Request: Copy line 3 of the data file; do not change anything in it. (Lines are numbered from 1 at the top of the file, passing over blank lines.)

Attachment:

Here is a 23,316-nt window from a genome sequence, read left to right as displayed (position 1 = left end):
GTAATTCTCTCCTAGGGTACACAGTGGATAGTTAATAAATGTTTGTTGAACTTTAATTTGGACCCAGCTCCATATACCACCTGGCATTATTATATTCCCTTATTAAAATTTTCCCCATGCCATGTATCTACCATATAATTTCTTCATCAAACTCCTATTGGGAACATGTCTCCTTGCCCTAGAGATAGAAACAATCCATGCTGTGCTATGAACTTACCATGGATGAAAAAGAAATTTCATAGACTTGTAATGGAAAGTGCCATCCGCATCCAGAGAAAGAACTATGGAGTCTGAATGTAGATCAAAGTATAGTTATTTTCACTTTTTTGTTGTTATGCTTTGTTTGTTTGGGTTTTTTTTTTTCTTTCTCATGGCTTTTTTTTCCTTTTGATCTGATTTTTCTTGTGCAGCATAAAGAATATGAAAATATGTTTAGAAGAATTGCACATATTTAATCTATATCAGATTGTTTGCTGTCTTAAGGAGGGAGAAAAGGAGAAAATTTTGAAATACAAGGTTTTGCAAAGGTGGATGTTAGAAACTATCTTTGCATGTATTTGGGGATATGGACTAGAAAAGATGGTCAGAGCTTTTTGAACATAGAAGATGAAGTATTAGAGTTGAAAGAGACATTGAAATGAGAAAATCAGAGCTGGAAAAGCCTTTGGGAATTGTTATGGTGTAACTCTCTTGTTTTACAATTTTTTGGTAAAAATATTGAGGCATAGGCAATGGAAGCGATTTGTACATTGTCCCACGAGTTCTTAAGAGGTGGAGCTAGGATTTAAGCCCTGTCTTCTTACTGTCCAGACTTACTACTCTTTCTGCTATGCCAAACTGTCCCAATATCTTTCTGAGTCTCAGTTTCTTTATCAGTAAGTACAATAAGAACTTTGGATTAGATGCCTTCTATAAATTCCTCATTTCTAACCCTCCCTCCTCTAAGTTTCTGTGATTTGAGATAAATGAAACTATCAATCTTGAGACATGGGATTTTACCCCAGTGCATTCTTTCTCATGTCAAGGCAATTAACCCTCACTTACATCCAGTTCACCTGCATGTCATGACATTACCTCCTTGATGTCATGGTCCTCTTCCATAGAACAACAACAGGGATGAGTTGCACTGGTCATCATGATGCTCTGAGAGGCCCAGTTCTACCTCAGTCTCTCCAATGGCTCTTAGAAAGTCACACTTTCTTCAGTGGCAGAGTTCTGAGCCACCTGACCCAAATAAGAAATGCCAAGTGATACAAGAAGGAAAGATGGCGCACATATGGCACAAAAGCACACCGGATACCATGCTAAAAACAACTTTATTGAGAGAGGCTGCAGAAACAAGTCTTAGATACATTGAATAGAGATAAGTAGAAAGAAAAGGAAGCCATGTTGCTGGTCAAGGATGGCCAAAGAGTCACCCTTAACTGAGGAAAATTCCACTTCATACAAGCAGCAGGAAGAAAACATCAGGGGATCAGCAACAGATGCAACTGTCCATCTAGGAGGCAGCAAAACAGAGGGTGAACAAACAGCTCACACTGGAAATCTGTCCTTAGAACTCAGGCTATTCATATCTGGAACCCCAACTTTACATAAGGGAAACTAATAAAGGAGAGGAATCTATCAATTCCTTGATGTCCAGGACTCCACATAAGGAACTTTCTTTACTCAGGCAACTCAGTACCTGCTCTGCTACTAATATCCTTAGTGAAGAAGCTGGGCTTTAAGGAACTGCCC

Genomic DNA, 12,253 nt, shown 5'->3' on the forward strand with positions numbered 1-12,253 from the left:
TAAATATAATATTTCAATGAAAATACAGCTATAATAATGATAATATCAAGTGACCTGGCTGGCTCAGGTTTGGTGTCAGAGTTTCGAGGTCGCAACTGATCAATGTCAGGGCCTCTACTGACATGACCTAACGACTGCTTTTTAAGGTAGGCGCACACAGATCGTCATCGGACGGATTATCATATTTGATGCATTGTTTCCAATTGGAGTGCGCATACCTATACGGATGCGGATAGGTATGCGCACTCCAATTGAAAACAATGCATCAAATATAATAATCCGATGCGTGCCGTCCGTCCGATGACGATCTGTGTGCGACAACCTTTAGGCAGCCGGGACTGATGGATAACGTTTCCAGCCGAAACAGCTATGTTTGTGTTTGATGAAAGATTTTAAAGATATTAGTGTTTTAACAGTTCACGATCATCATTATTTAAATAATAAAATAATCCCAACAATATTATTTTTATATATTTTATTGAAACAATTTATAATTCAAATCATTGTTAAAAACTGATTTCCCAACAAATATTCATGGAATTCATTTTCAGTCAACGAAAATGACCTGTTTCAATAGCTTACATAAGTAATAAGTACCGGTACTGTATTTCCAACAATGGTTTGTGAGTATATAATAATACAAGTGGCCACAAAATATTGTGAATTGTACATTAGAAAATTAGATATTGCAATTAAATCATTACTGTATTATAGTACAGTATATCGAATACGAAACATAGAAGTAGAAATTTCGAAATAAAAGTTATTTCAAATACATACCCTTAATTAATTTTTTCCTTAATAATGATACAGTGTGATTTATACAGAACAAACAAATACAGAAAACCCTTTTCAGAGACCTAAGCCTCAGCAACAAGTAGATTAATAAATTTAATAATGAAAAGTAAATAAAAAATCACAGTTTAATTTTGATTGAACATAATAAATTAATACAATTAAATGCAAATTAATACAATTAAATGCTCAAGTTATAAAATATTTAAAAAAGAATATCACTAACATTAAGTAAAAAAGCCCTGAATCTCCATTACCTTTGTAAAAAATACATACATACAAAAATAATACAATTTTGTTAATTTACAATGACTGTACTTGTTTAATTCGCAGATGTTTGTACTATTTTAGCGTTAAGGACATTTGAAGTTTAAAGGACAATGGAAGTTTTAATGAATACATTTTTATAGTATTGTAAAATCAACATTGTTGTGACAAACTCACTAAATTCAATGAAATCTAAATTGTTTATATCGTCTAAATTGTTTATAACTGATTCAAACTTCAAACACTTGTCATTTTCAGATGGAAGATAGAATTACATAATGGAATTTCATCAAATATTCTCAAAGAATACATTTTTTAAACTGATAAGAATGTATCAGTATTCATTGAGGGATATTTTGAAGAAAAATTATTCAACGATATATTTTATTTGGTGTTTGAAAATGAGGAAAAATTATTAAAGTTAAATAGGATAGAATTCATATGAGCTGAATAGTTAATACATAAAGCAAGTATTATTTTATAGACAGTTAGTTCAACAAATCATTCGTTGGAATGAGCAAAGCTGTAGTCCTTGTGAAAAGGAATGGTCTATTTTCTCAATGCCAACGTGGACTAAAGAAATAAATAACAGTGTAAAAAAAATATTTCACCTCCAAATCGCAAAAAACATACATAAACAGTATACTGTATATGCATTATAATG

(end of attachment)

Genomic DNA, 12,253 nt, shown 5'->3' on the forward strand with positions numbered 1-12,253 from the left: